We don’t need a lot of persuasion to pour a glass of Prosecco. The bright, fruity wine—especially when it’s produced with very little residual sugar—can be extremely food-friendly. Here in the U.S., we tend to treat Prosecco as an apéritif. The wine is native to the Veneto and Fruili-Venezia Giulia, and the Venetians and Friulani think of it as a wine to drink anytime. We agree.
So this spring we tried out the most readily available Proseccos from Mionetto (usa.mionetto.com/us), an important producer in the village of Valdobbiadene and also the largest Prosecco importer in the U.S. We’re told that Mionetto effectively introduced the wine to the mass market in America in 2000, so our hats are off to them for enriching American tables.
Prosecco is controlled under European Union rules as a DOC wine that can come only from a small area of northern Italy and must be produced mainly of Glera grapes. To the growers, the grape is still called “prosecco,” but E.U. regulators insisted on renaming it to distinguish it from other European grapes using that name to capitalize on the wine’s popularity. Most Proseccos are carbonated using the Charmat method—i.e., a secondary fermentation in big stainless steel tanks instead of individual bottles. This dramatically cuts costs. It also creates a nice side benefit. Producers can hold the still wine in stainless steel and start up a secondary fermentation to meet demand. As a result, most Proseccos are extremely fresh—which suits the style.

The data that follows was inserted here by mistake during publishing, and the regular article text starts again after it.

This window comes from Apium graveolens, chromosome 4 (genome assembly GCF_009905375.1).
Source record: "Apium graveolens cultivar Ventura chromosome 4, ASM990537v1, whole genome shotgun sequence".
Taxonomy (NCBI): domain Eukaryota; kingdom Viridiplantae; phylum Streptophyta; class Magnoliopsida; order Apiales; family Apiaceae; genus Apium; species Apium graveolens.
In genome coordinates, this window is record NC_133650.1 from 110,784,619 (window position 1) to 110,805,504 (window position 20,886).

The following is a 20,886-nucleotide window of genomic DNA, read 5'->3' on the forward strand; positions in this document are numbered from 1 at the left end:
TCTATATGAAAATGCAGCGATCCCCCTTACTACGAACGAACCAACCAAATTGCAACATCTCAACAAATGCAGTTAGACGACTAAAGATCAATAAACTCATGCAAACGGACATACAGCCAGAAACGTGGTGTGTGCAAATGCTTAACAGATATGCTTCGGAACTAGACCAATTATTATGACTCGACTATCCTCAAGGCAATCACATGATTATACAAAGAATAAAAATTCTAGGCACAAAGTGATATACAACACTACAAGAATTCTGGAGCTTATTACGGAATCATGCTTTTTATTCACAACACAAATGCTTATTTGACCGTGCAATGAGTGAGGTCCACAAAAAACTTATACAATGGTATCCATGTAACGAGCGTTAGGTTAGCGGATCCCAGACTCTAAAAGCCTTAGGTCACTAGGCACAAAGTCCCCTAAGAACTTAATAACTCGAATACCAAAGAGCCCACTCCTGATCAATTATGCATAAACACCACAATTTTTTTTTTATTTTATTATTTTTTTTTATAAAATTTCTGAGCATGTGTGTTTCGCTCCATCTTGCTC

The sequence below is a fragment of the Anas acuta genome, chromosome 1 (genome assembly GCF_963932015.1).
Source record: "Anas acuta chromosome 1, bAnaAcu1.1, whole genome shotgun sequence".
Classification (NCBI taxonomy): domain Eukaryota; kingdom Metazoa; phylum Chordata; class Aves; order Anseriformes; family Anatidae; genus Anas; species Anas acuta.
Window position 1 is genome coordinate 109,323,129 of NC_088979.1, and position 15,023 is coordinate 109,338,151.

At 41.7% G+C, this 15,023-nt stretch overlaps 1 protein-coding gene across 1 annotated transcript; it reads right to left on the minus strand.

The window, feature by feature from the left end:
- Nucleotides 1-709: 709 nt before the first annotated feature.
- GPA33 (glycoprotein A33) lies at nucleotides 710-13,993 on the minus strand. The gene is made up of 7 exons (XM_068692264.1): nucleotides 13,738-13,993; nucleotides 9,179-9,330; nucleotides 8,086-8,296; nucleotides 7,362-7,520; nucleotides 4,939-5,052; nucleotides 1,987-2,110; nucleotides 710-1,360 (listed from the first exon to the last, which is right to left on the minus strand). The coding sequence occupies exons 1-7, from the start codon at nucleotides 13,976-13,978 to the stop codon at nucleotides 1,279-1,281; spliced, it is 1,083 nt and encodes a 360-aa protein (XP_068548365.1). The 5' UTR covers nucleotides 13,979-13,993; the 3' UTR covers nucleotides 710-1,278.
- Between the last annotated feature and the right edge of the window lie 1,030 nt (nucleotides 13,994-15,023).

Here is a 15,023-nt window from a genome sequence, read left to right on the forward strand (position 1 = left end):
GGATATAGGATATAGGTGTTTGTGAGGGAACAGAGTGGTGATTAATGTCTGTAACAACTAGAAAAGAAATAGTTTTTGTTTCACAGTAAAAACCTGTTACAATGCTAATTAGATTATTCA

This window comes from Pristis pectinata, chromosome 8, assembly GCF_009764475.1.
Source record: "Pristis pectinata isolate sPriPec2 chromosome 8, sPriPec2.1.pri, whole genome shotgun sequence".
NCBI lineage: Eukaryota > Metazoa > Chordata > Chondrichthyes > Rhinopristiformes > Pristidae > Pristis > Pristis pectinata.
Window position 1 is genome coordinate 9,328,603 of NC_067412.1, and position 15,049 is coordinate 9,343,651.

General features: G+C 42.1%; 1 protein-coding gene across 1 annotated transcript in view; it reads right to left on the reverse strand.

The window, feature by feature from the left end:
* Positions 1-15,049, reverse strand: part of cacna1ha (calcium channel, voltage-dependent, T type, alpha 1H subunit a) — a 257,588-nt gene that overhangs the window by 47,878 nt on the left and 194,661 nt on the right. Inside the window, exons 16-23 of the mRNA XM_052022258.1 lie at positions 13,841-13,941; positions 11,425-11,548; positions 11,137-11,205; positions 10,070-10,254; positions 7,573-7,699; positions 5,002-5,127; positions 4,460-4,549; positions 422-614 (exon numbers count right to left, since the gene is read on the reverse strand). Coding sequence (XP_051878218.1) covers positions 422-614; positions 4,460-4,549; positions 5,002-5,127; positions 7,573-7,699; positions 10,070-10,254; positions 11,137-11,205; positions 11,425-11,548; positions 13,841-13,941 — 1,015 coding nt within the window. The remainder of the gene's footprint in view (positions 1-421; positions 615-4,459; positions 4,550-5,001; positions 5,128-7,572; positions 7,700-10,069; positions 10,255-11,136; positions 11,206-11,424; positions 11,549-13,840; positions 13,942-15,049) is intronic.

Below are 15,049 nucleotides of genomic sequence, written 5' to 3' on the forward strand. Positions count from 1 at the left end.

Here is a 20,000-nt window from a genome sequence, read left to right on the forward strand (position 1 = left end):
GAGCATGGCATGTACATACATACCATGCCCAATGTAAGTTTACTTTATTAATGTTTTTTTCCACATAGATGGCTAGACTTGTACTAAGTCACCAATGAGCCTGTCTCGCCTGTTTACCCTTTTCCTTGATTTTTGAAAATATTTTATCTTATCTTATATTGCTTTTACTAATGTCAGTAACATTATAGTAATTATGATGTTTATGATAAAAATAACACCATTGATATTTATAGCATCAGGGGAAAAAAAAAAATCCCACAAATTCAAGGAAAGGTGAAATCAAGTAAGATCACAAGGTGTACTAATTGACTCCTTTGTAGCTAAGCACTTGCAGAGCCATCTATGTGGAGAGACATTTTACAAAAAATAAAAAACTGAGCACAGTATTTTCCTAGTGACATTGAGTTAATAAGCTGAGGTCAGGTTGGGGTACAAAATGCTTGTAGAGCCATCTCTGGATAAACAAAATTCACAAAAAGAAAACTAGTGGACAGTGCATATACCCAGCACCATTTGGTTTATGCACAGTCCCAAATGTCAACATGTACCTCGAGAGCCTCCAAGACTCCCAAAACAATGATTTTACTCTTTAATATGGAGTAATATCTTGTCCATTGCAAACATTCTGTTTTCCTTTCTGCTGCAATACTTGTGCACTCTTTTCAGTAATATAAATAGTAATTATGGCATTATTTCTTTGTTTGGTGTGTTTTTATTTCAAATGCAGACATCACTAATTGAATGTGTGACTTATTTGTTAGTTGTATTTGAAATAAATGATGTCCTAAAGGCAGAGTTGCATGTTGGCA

We started our tasting with Mionetto’s Prosecco Brut DOC. It showed the classic pale straw color and a nose of sweet apples, pear, and a touch of honey. But what impressed us most was the considerable acidity. This makes the wine a perfect companion for an antipasti spread of almonds, olives, sausages, chunks of aged Asiago cheese, and a few paper-thin slices of prosciutto. You know—just for nibbles. This is the most widely available of the Mionetto Proseccos. It carries a suggested retail of $14, but we find it readily available for $11-$12.
Mionetto has a number of variations in its line, but the best all-around bargain is called Luxury Valdobbiadene Prosecco Superiore DOCG. Suggested retail is $19, and we’ve seen it marked up as often as we’ve seen it marked down. The wine hails from the best of Mionetto’s Valdobbiadene vineyards. Sugar is a touch higher than in the Brut and acidity a tad lower. The intensity of the fruit gives the wine a distinctive character. The straw color is more concentrated and the fine bubbles are extremely persistent. The nose is reminiscent of white pear and lychee. In the mouth, the perlage is extremely fine and creamy and the fruit is more complex, showing strong overtones of apricot and apple.
It’s splendid with risottos and roast chicken, yet complex enough to drink with pastry for dessert. Keeping in mind that Easter is right around the corner, this Prosecco is a nice match to baked ham. (Just go light on the sweet glaze.)
We also tried Mionetto’s Luxury Cartizze DOCG, a Prosecco made from vineyards on a single hill in Valdobbiadene. Very little Prosecco is produced from this exclusive “Grand Cru” area, and it carries a premium price tag ($35). Appearance and carbonation are very similar to the previous wine, although it does have a very pleasant if faint aftertaste of sugared almonds. In our book, that makes it dessert all by itself.